Sixty years ago this month, the United Nations released to a war-shocked world the Universal Declaration of Human Rights (UDHR), a catalog of norms understood to apply to all human beings.
The document’s 30 articles seem self-evident today — the right to freedom of speech, belief, and property, for instance. Yet all these years later, experts say, there is still a gap between theory and practice — between the inspiration of landmark words and the way those words are implemented.
It was into that gap that experts stepped in a daylong series of panels last week (Dec. 11) at the Harvard Faculty Club. It was the last event in a semester-long interdisciplinary retrospective on the UDHR at Harvard.
In opening remarks, Wilhelm Krull predicted “an intensive cultural and academic exchange” — and perhaps a recognition that the humanities have a heightened role in the human rights debate. (Krull is secretary-general of the Volkswagen Foundation, a co-sponsoring organization that recently funded two humanities fellowships at Harvard.)
Krull got his wish for a flashbang event, in part because panel participants came from diverse disciplines. The law, medicine, literature, advocacy, education, and public policy are only recently beginning to view human rights implementation cooperatively.
“These debates actually unite,” and that’s rare, said organizer Jacqueline Bhabha, director of the Harvard University Committee on Human Rights Studies (an event co-sponsor) and Jeremiah Smith Jr. Lecturer in Law at Harvard Law School.
The humanities and human rights can “dovetail,” said Harvard’s Dean for the Humanities Diana Sorensen, the James F. Rothenberg Professor of Romance Languages and Literatures and professor of comparative literature, employing a carpentry metaphor. “If we put those things together, we’ll fly.”
Anja Mihr said human rights studies recently made a leap from law schools, their traditional nexus, into the social sciences and other disciplines. European universities alone now offer more than 100 master’s degrees with “human rights” in the title, she said, and in the United States Harvard offers the best example of this new interdisciplinary pathway.
The law has been the traditional “meeting place” in human right studies, agreed Homi Bhabha, director of the Humanities Center at Harvard. Lawyers and humanists alike “live in the realm of language,” he remarked, but literature and the arts have a special role in the “aspirational realm.” Any aspiration, said Bhabha, begins first by humans imagining it.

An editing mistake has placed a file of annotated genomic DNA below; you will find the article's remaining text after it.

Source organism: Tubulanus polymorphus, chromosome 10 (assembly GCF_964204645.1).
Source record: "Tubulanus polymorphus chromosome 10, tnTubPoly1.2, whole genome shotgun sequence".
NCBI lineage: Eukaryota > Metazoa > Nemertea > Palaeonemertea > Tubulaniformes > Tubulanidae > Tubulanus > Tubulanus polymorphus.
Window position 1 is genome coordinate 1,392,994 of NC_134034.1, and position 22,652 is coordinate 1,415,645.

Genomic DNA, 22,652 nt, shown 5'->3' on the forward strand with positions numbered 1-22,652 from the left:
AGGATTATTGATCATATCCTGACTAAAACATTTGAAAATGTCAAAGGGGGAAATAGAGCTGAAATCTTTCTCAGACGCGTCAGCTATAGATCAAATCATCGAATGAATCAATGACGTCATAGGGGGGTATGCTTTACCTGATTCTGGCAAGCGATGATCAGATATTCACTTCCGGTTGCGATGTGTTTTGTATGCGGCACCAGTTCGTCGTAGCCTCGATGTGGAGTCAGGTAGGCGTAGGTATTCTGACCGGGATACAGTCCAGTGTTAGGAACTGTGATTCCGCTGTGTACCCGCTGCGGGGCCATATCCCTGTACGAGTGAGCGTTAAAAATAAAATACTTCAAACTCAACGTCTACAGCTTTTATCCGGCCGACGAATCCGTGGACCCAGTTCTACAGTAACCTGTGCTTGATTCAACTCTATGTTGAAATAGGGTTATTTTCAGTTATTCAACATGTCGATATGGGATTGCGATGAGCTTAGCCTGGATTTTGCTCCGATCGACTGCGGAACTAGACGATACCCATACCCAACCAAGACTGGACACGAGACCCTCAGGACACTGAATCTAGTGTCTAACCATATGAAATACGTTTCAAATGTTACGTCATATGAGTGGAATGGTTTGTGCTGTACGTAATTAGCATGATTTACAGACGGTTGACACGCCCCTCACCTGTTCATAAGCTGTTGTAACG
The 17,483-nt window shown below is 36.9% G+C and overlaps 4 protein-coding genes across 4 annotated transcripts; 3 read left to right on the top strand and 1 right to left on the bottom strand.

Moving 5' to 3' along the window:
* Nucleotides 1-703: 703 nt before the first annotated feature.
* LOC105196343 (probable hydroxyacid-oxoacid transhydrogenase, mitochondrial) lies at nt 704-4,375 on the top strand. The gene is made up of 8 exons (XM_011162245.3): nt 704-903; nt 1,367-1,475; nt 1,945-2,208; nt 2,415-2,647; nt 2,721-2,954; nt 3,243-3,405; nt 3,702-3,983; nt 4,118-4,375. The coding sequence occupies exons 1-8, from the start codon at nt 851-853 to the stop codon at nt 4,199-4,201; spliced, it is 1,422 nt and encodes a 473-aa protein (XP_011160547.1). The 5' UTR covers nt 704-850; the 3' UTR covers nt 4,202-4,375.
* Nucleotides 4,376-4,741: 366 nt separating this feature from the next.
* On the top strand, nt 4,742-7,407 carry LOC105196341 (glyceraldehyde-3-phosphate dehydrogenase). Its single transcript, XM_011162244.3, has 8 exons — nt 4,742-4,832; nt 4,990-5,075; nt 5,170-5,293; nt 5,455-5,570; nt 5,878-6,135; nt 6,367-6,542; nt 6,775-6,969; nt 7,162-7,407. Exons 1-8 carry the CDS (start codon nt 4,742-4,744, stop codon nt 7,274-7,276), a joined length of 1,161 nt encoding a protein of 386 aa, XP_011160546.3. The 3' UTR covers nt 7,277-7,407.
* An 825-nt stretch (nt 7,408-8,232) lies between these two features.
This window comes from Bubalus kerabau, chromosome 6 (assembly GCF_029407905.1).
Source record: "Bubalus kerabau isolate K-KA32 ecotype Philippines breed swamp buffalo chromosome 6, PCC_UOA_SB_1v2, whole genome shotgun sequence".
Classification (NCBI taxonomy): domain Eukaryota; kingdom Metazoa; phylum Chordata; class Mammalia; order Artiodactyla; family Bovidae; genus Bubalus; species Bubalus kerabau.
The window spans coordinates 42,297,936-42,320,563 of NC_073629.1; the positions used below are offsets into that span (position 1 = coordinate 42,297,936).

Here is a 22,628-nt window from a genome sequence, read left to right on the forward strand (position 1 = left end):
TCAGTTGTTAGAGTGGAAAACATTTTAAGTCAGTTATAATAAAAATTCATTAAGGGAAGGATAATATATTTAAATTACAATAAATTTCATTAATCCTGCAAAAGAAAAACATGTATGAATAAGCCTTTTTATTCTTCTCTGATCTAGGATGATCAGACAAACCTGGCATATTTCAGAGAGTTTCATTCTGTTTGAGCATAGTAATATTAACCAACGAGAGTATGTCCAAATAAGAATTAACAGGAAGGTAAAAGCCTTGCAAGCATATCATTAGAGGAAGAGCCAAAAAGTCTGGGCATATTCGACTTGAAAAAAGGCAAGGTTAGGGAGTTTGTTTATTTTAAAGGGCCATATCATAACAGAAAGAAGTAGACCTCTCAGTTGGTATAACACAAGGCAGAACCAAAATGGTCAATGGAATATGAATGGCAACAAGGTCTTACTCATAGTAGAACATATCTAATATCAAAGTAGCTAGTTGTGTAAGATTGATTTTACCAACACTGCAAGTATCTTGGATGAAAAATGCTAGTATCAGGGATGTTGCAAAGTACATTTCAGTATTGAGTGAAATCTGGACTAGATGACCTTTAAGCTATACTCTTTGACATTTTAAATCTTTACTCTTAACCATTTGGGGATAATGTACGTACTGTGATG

But human rights instruments like the UDHR have not gone far enough to champion “linguistic rights,” claimed Neville Alexander, a South African advocate for multilingualism. Linguistic rights, he said, are those that guarantee groups within a nation the right to speak and learn and teach in a language other than the dominant tongue.
Alexander, a co-founder of the National Liberation Front in apartheid-era South Africa who was imprisoned with Nelson Mandela, said the hegemony of English threatens to marginalize his nation’s remaining 10 languages — a threat of “linguistic genocide.”
In the same way, French and Portuguese — the language of colonizers elsewhere in Africa — threaten to marginalize indigenous languages.
Krull’s wish for intensity came from more than creative friction between disciplines. By late afternoon, a fundamental paradox in the 1948 document had emerged, and is guaranteed to keep sparks flying both within the academy and in the field.
The UDHR champions individual rights, but within the context of respecting cultural norms. And panelists agreed that sometimes the universal ideal clashes with the local reality.
Take the case of female genital cutting, a practice considered not only ordinary but desirable in some majority-Muslim countries.
The practice is “an unquestionable violation of human rights” as defined in the UDHR and numerous conventions since, said Harvard Medical School assistant professor Nawal Nour, a Sudan-born surgeon and founder and director of the African Women’s Health Center at Brigham and Women’s Hospital.
Yet many Muslim women in Africa, without access to basic health information, believe the practice is both a requirement of faith and a guarantee of marriageability. “In this particular population,” said Nour of her patients, who face reconstructive surgery, “the human rights field has failed.”
In many countries, added Austrian human rights researcher Katrin Kinzelbach, “centuries-old traditions make it difficult to bring human rights to individuals.” Human rights violations forbidden by public law are often executed in the private sphere, she said, “within the shelter of families or clans.”
Old and new cultures also clash over issues not thought of in 1948, said the panelists, including the death penalty, homosexuality, sex outside of marriage, and even in the propriety of allowing head scarves in public schools.
Human rights — broadened by U.N. covenants in 1966 and reaffirmed in 1993 — “are universally accepted,” said Dieter Grimm, a professor of public law in Berlin. “The question is no longer open.”
Human rights covenants are little needed in countries with high legal standards, he said. But in countries without such standards, there’s little way to enforce the will of humanity.
“Here,” said Grimm, “is the dilemma.”